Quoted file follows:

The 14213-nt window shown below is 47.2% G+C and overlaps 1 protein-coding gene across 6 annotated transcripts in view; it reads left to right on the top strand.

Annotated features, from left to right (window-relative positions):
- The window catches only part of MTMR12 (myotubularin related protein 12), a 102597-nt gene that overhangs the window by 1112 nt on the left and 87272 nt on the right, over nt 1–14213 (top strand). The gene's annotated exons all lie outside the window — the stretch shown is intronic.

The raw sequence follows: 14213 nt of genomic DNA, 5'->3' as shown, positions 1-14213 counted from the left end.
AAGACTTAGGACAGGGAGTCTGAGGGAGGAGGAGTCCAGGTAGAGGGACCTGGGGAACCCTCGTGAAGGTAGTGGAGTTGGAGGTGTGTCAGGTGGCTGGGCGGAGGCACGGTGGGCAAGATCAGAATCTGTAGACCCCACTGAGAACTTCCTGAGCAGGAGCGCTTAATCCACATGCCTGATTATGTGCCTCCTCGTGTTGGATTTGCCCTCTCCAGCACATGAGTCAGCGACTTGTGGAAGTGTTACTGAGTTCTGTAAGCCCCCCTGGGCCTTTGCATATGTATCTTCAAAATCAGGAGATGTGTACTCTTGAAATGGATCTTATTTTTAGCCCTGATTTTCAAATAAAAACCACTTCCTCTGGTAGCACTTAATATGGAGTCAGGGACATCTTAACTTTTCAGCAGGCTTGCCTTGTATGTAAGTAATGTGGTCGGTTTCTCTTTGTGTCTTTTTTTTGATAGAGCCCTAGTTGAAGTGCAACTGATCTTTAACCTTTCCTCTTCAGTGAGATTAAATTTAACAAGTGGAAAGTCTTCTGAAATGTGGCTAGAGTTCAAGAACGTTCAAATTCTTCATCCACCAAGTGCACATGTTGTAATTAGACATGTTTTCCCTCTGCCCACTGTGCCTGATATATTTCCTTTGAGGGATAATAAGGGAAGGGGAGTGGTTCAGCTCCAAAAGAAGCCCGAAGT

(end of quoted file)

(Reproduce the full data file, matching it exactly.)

The 14213-nt window shown below is 47.2% G+C and overlaps 1 protein-coding gene across 6 annotated transcripts in view; it reads left to right on the top strand.

Annotated features, from left to right (window-relative positions):
- The window catches only part of MTMR12 (myotubularin related protein 12), a 102597-nt gene that overhangs the window by 1112 nt on the left and 87272 nt on the right, over nt 1–14213 (top strand). The gene's annotated exons all lie outside the window — the stretch shown is intronic.

The raw sequence follows: 14213 nt of genomic DNA, 5'->3' as shown, positions 1-14213 counted from the left end.
AAGACTTAGGACAGGGAGTCTGAGGGAGGAGGAGTCCAGGTAGAGGGACCTGGGGAACCCTCGTGAAGGTAGTGGAGTTGGAGGTGTGTCAGGTGGCTGGGCGGAGGCACGGTGGGCAAGATCAGAATCTGTAGACCCCACTGAGAACTTCCTGAGCAGGAGCGCTTAATCCACATGCCTGATTATGTGCCTCCTCGTGTTGGATTTGCCCTCTCCAGCACATGAGTCAGCGACTTGTGGAAGTGTTACTGAGTTCTGTAAGCCCCCCTGGGCCTTTGCATATGTATCTTCAAAATCAGGAGATGTGTACTCTTGAAATGGATCTTATTTTTAGCCCTGATTTTCAAATAAAAACCACTTCCTCTGGTAGCACTTAATATGGAGTCAGGGACATCTTAACTTTTCAGCAGGCTTGCCTTGTATGTAAGTAATGTGGTCGGTTTCTCTTTGTGTCTTTTTTTTGATAGAGCCCTAGTTGAAGTGCAACTGATCTTTAACCTTTCCTCTTCAGTGAGATTAAATTTAACAAGTGGAAAGTCTTCTGAAATGTGGCTAGAGTTCAAGAACGTTCAAATTCTTCATCCACCAAGTGCACATGTTGTAATTAGACATGTTTTCCCTCTGCCCACTGTGCCTGATATATTTCCTTTGAGGGATAATAAGGGAAGGGGAGTGGTTCAGCTCCAAAAGAAGCCCGAAGT